Absolute return funds have exploded in popularity over the past two years as retail investors have flocked to invest, drawn by their promise to provide returns in all market conditions.

However, investment analysts covering the sector are concerned the funds are difficult to understand, promise the impossible and charge high fees.


On this topic

IN Money Q&As

The funds’ performance has also been less than stellar of late. According to data from Morningstar, two-thirds of UK-domiciled absolute return funds have posted negative returns in 2016, despite being on course to register a record year of net inflows.

All of this has attracted the attention of regulator the Financial Conduct Authority, which told the Financial Times last month that it would scrutinise absolute return funds as part of its wide-ranging review of the asset management industry.

Here are the questions to ask if you are considering putting your cash into an absolute return fund:

What are absolute return funds, anyway?

Funds that fall into the “absolute return” category follow a very wide range of strategies, but they generally look to keep volatility low and deliver returns in all market conditions.

According to analysts at Morningstar, the funds can be broadly described as having hedge fund-like strategies — but with a few key differences. Like hedge funds, absolute return funds tend to take short positions and use derivatives to achieve returns. However, because they operate according to rules governing retail funds, they are not allowed to hold certain illiquid assets and they do not borrow money to make their trades.

Beyond these general similarities there are lots of different fund management strategies that all fall under the umbrella of “absolute return”, from relatively straightforward equity funds holding both long and short positions, right up to multi-strategy funds that run tens of different mini-strategies within them.

So what’s the problem and why is the regulator concerned?

It is not clear at this point why the FCA is investigating, or exactly how concerned it is. It has said that it will look at the sector as part of its wider review of the asset management industry this year, but has so far declined to provide any more detail.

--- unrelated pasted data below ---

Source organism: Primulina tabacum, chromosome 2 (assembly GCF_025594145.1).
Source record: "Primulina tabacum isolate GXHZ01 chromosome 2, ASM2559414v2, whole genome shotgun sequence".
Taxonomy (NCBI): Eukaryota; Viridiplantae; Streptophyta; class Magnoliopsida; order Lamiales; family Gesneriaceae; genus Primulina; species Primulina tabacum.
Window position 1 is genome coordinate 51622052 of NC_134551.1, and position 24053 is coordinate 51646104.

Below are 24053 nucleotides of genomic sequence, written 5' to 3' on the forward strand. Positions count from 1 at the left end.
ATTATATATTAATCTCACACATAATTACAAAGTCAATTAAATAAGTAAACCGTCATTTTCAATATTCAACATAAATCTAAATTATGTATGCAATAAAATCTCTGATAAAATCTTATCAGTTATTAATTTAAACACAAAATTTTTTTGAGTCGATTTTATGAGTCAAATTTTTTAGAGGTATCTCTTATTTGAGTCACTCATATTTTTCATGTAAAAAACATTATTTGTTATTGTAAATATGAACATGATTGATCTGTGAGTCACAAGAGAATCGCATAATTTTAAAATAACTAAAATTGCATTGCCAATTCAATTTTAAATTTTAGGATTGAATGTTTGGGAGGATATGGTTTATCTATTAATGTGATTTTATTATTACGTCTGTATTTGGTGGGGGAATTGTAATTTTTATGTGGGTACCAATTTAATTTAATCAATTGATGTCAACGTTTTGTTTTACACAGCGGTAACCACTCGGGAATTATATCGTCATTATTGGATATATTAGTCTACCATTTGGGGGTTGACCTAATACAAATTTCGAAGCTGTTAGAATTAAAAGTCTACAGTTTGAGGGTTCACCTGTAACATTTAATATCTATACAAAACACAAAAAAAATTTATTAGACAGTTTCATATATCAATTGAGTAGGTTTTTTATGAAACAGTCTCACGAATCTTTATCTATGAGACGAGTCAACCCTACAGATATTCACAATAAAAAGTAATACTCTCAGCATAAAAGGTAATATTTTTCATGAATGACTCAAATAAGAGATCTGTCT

Fund analysts, however, are worried that the funds promise too much. “I think it’s unrealistic to expect any fund to perform all of the time no matter what it does,” said Adrian Lowcock, managing director of Architas, a fund selection company. “It’s not realistic to have a higher than cash return without the volatility — it’s having your cake and eating it.”

Michelle McGrade, chief investment officer of TD Direct Investing, said investors had to take a gamble on whether absolute return funds would do what they claimed. “In this environment you’d like your absolute return funds to be doing as they say — some of them are and some of them aren’t,” she said. “There are very few that are.”

There are also concerns over whether investors really understand what they are buying. Hargreaves Lansdown, the UK’s biggest retail broker, stopped recommending Standard Life’s Global Absolute Return Strategies fund to its customers some years ago. Mark Dampier, senior analyst at the company, said the fund’s strategy had become so complicated that he did not feel comfortable recommending it to investors. “We don’t buy it because we can’t analyse it,” he said.

Mr Dampier said investors needed to look hard at any fund in the sector to make sure they understood it. “You’ve got a cocktail of different types of fund, and you’ve really got to get under the skin of them to understand what’s going on,” said Mr Dampier. “At least if you buy an equity income fund, you know what you’re getting.”

But if you know what you’re getting into, are these funds a good buy?

Yes and no. “It’s like any other sector — most of the funds aren’t that good,” said Mr Dampier.

Performance across the sector has been poor this year, but Mr Lowcock of Architas says some of the funds did a good job at protecting capital during the financial crisis, and are worth investing in as part of a larger portfolio.

TD Direct Investing recommends Newton Real Return to its investors, while Hargreaves has chosen Newton, alongside Pyrford Global Total Return. Meanwhile, Fidelity International’s investing team have put Henderson’s UK Absolute Return on their select list.

However, bear in mind that these funds can be expensive to buy. Unlike most other retail fund sectors, absolute return funds tend to have performance fees and charge investors if the fund returns more than a set benchmark.

Copyright The Financial Times Limited 2016. You may share using our article tools.

Please don’t cut articles from FT.com and redistribute by email or post to the web.

Source link